This story is a great example of how real life and law can diverge. I found it on Most of the details come from a story in the October 23, Cleveland Plain Dealer.

A contractor in the process of remodeling a house in Ohio found $182,000 in Depression-era currency hidden inside a wall in the house. The money (or most of it, anyway) was apparently hidden by a deceased prior owner of the house.
So, who gets the money: the contractor (who I’ll call the “finder”), the owner of the house (who I’ll call the “property owner”), or the heirs of the person who hid the money (who I’ll call the heirs of the “true owner”)?

I’ll give you the textbook answer in a minute. First I’m going to tell you how the situation played out in real life, because it is much more instructive. In real life, the finder told the property owner about the money and apparently turned it over to the property owner. The property owner spent some of the money and later said some of it was stolen from her.

The property owner offered the finder ten percent of the money. The finder held out for forty percent. The heirs of the true owner found out about the money because the finder and the property owner couldn’t agree on how to split the money. All three parties ended up in a lawsuit over who got how much of it.

By the time it was over, the property owner gave up because she had spent, or lost, more than three-fourths of the money. I have a hunch that her failure to make a police report about the alleged theft of some of the money probably contributed to her giving up.

That left the finder and the heirs of the true owner arguing over $25,230. How did the court divide up what was left?
The finder got 13.7% of what was left. According to the court that percentage would have gone to the property owner if she had not given up, but since she did the finder got it. The court apparently arrived at that percentage because that portion of the money was not clearly identifiable as belonging to the true owner.

The other 86.3% of what was left went to the heirs of the true owner because that percentage of the original amount was identifiable as belonging to the true owner (it was in envelopes with the return address of the true owner’s business on them).

The news accounts didn’t say when the money was found, but we do know that the Plain Dealer first reported on the matter in December 2007, and the heirs of the true owner got involved shortly after that, so it took at least ten months for the matter to get resolved after the heirs of the true owner jumped in. I’m surprised it got decided that quickly. Perhaps after the property owner was eliminated from the contest, the finder and the heirs of the true owner were able to agree on the relevant facts, which would have made it possible for the court to make a decision without a trial.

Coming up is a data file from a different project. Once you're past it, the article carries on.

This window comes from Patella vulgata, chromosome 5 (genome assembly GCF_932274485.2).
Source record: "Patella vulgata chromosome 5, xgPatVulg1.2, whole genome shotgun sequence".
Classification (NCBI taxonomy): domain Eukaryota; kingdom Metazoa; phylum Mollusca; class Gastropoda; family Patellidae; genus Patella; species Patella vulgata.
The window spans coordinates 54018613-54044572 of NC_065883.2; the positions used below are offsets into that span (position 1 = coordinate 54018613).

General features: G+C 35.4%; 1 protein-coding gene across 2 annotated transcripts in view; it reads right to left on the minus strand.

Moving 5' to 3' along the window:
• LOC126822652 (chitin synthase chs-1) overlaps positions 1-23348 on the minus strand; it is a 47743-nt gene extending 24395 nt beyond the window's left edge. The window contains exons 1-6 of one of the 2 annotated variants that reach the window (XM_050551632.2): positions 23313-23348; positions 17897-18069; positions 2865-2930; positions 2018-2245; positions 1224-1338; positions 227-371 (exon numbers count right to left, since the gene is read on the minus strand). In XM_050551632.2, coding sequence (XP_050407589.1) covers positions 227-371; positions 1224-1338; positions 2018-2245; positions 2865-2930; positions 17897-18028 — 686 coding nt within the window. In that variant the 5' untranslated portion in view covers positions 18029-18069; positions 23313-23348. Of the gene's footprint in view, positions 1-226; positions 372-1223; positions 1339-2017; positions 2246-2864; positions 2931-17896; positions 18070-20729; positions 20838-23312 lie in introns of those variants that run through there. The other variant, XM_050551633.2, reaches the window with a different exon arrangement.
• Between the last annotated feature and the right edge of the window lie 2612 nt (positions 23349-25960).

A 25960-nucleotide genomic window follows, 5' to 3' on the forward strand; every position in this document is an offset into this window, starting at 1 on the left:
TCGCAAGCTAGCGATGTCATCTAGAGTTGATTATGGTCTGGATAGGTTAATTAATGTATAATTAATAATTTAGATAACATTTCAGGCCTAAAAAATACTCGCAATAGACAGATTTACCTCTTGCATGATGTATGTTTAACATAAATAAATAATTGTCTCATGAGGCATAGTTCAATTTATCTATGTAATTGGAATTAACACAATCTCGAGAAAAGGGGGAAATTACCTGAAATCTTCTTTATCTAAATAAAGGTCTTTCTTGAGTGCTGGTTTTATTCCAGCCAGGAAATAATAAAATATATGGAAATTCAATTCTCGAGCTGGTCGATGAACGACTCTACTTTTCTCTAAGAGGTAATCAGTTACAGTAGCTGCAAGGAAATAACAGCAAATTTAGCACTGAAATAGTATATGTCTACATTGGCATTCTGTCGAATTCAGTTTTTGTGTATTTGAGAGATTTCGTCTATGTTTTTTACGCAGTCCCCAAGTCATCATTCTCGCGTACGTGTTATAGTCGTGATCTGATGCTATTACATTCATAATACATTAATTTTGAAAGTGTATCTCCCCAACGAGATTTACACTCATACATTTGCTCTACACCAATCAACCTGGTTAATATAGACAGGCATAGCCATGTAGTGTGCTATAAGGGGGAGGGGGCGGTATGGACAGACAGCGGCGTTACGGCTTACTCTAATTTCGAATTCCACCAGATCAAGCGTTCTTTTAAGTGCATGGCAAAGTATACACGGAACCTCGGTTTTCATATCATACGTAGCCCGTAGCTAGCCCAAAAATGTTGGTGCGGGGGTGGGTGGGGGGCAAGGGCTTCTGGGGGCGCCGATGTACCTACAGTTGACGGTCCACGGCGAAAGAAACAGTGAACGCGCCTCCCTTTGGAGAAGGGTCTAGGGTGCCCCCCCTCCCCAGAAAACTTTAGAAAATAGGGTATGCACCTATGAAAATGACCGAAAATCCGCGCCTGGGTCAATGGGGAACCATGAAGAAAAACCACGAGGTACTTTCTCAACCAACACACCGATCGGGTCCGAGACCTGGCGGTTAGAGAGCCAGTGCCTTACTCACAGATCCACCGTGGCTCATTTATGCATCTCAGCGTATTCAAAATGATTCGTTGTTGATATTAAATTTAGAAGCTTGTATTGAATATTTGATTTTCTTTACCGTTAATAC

What is the textbook answer? According to American Jurisprudence 2d, which all lawyers (or at least all old lawyers like me) know is a prime source for a quick answer to a textbook question like this, is: the treasure trove belongs to the finder against all the world except the true owner. Contrary to the finding by the court in Ohio (perhaps there is an Ohio law that changes the rule), the finder’s right to the treasure trove is superior to the claim of the owner or occupant of the property where the treasure trove is found, even if the finder is working for the property owner.

If the American Jurisprudence rule were applied to our story, the property owner would have had no right to the money. The finder would have been entitled to keep all of the money unless the true owner could be identified, in which case the true owner would get it.

The rule doesn’t produce the result you might expect, but it has the benefit of being clear and relatively easy to apply. In real life, as our story vividly illustrates, the result is often much messier.


You may remember several months ago I wrote about a City of Tucson proposal for a registration fee for vacant properties. At the time my information was that the City came up with that proposal as a way to fund an affordable housing trust fund after a proposal for a real estate transfer tax went nowhere. Well, now that Proposition 100 was adopted in the general election this month, the idea of a real estate transfer tax (or to put it in more familiar terms, a sales tax on real estate) is out the window.

Proposition 100 passed overwhelmingly, 77% for to 23% against. I’m no political analyst, but it seems to me that a vote that lopsided had to be motivated by more than just affinity for the real estate industry interests that backed the proposition. I suspect that it was motivated at least in part by a distaste on the part of the electorate for the revenue hunts undertaken more and more frequently these days by governments at all levels, but particularly local governments.

I am not suggesting that affordable housing is not a problem that needs to be addressed. What I am suggesting is that the way for local government to raise revenue to address such a problem is not to cast about for any available stream of commerce that can be taxed. Taxing anything that moves, as opposed to convincing the electorate that an increase in an existing tax is necessary to solve a particular problem, is not a good way for local governments to raise new revenues.